If there’s no need to review all cameras, and you need to see only single camera view mode and archive, then you can erase preview URL from “Universal camera” module’s settings and leave only 2nd URL (for single camera view mode and archive):
The result on preview of all cameras:
Also, please make sure to set “Maximum number of cameras for which a high resolution stream will be displayed” slider to 0 via Layouts menu (“squares” icon in the bottom panel) – Client decoding settings:
7. Use mjpeg URL for preview.
To reduce CPU load you can switch to mjpeg stream in the “Universal camera” view mode (use http://CAMERA’S_IP_ADDRESS… URL for preview). This way you’ll reduce CPU load, but note that network bandwidth utilization will be higher.
8. Lower camera’s parameters (bit rate).
Also, you can lower a camera’s parameters (bit rate) in the camera’s admin page in browser to reduce CPU load. Xeoma will pick up the changes.
9. You can delete all unnecessary modules from the modules chain.
By the way, if you’re using such modules as ‘Image rotate’, ‘Image crop’ or ‘Image resize’, you might consider using camera’s own zoom or rotate the camera itself and delete these modules from the modules chain since these modules might provide additional load.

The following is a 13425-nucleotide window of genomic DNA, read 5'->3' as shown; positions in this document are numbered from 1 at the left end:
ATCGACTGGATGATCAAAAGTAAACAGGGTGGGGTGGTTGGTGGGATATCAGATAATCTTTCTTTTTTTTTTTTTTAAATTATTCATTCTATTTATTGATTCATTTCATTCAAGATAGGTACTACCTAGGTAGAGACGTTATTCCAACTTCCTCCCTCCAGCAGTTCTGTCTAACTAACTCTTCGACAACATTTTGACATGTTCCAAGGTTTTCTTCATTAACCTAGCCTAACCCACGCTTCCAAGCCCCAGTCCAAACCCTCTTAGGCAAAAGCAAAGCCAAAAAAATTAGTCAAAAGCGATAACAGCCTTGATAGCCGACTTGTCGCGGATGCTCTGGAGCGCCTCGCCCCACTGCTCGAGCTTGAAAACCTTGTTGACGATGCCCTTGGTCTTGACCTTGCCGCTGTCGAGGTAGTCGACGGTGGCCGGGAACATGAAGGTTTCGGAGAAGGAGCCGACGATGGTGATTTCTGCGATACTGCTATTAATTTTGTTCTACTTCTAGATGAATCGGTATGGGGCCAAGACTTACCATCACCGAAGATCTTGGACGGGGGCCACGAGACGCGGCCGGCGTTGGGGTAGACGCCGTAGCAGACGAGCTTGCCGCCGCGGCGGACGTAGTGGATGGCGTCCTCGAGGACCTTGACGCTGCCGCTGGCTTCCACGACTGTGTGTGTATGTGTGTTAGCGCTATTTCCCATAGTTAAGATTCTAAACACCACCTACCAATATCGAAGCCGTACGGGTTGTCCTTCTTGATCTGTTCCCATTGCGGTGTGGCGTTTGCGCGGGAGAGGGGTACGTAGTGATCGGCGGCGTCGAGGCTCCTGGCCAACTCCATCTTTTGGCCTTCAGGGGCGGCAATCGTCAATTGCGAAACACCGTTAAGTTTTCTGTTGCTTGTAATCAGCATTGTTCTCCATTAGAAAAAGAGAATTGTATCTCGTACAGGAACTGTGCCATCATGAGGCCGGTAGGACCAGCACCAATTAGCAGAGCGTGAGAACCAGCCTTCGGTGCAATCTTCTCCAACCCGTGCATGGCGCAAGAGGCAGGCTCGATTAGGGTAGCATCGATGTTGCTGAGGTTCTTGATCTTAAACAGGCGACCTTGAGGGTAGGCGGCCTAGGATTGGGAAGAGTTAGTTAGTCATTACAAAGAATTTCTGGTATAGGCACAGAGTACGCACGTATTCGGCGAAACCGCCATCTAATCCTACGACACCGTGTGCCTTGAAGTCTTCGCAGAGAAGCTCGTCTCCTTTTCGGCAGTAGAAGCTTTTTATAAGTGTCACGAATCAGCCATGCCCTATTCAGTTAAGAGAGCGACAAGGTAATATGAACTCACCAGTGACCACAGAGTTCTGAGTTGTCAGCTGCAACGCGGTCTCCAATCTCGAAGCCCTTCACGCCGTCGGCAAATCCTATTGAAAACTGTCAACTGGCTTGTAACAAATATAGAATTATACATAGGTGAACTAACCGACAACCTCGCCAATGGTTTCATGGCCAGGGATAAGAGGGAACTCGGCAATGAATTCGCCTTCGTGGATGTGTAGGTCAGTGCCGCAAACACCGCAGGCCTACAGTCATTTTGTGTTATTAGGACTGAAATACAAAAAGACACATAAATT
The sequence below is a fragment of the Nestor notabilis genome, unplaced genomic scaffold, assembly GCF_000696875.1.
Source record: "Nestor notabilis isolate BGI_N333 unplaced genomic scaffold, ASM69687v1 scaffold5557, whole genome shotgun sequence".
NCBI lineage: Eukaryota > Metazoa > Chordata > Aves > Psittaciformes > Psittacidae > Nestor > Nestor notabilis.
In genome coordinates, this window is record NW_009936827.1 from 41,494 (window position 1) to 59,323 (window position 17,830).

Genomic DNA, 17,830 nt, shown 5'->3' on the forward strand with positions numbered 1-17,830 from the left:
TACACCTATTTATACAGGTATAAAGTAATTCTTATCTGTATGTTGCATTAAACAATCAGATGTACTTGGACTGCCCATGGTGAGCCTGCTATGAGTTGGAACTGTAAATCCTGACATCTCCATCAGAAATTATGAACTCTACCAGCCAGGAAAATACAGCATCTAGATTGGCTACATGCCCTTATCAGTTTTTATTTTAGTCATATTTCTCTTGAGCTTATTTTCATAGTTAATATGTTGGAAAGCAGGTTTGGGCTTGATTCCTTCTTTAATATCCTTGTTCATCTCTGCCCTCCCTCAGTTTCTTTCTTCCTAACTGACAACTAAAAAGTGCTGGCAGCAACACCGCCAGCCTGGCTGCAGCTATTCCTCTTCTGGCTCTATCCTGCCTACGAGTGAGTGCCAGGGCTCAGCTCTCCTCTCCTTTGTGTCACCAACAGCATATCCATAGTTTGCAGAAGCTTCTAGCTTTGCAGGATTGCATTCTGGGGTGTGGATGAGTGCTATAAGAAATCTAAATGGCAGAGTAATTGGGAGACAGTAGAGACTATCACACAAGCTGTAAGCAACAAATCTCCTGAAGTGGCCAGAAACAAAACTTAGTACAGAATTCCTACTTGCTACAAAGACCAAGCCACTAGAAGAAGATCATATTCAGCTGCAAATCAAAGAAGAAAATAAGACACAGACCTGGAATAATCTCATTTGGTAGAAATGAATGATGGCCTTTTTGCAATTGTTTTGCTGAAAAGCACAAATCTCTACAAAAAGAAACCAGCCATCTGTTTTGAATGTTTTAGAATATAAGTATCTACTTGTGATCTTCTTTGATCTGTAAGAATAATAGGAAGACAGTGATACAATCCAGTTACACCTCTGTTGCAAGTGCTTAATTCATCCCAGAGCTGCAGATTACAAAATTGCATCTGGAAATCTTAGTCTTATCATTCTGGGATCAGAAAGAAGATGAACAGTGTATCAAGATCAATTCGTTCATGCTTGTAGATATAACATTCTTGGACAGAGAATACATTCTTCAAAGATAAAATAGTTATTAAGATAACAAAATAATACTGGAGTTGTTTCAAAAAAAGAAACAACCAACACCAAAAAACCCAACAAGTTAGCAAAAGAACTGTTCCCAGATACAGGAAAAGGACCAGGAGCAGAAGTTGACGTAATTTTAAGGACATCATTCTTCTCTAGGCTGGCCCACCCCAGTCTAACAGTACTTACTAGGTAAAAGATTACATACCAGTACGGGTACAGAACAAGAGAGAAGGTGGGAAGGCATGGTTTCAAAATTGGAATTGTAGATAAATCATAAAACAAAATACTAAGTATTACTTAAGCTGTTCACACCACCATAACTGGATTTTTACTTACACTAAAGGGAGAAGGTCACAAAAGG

10. Disable some cameras.
If there are too many cameras, the processor might just not be able to handle the load from all of them. So you can consider reducing the amount of cameras.
11. For the web interface: you can switch to the ‘WebRTC broadcasting with sound (transcoding on browser side)’ in the ‘Web server’ module’s settings to reduce the processor load.
|And if you’d like to lower network bandwidth from Xeoma Server to Client, check out this note.|
12. To reduce the CPU load during the simultaneous view of recordings from several cameras (Xeoma Pro feature) you can use the newly introduced feature of saving recordings from two streams. The logic behind this is that when viewing several archives, you rarely have a screen big enough to display the main stream resolution from multiple cameras, so the resolution is reduced to fit the screen – yet on-the-fly decoding is still engaged for the main stream causing intensive CPU load. In this case, lower resolution recordings can be a better fit for the multiple-cameras recordings view.
See more about the feature and its use here
May, 5 2021, updated February, 21 2022
Dual Streaming in Xeoma VSS
Xeoma User Manual: more about module ‘Universal Camera’ and its settings
Layouts menu (grid, visualization, decoding settings)
Video surveillance minimum system requirements calculator